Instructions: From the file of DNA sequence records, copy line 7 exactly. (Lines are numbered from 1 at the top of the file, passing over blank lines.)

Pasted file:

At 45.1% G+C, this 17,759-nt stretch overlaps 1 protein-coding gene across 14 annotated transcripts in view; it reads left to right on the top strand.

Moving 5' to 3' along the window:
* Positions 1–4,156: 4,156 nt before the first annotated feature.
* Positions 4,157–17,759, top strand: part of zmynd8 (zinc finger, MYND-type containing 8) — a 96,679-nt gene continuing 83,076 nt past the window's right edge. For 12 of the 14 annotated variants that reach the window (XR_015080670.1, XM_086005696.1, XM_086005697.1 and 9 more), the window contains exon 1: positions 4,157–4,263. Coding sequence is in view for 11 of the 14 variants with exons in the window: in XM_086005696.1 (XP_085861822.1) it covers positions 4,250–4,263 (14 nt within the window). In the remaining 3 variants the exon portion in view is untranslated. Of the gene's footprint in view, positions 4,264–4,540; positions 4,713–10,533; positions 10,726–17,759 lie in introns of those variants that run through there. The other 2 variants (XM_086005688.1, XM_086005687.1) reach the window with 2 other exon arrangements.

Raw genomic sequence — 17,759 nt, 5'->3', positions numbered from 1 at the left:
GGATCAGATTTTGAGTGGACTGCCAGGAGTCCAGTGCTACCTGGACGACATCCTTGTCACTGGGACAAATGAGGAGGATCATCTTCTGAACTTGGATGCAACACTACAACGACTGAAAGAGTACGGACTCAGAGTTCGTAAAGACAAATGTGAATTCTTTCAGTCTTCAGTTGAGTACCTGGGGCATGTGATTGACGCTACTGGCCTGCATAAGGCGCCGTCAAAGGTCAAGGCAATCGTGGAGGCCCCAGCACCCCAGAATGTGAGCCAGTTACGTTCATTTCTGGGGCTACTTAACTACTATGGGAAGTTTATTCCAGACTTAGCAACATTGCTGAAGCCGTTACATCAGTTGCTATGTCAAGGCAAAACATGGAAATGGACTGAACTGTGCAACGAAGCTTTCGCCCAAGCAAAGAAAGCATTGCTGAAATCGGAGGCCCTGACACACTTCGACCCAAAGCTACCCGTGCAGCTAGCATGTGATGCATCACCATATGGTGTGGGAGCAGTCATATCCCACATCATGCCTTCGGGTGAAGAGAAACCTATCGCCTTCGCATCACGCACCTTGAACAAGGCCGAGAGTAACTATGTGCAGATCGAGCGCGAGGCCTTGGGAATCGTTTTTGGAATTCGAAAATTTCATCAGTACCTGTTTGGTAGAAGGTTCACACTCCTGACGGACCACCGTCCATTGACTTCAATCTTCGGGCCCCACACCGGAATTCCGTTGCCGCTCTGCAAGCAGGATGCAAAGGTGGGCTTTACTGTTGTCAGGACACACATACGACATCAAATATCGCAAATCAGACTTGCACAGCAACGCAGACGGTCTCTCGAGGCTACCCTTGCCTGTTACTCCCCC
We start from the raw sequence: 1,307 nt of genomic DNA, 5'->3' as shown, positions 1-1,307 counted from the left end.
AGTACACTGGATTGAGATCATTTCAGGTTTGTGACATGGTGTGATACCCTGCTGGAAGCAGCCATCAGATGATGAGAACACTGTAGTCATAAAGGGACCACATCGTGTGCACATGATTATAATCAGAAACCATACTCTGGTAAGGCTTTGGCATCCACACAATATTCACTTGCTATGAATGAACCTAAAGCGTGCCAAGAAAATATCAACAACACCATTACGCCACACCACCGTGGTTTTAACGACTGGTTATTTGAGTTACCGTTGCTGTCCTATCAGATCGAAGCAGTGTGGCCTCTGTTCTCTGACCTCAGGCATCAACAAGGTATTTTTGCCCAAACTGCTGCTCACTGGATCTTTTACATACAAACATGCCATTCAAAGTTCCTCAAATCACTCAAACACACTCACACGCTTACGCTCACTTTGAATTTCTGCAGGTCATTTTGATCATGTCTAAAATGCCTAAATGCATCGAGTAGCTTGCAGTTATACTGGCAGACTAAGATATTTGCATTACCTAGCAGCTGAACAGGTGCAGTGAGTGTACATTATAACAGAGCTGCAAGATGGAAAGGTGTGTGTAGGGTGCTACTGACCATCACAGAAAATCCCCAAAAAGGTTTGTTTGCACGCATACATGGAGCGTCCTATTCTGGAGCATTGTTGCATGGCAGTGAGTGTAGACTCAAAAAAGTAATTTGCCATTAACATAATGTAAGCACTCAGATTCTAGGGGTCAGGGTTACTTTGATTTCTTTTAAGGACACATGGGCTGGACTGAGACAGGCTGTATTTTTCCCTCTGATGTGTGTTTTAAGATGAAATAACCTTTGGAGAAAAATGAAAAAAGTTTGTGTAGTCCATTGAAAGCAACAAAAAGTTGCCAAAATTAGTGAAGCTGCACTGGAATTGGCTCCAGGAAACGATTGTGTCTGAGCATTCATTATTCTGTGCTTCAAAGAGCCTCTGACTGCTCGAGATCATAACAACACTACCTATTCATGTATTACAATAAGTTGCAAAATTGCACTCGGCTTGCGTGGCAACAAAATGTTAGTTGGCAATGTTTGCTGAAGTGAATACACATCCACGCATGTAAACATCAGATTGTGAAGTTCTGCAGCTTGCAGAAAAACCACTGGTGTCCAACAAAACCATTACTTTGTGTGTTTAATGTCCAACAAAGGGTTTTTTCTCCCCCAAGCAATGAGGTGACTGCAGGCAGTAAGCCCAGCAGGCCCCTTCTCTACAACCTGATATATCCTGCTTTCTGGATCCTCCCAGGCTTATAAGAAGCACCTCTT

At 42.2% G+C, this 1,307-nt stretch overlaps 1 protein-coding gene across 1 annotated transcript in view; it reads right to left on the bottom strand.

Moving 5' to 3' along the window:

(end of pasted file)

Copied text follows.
We start from the raw sequence: 1,307 nt of genomic DNA, 5'->3' as shown, positions 1-1,307 counted from the left end.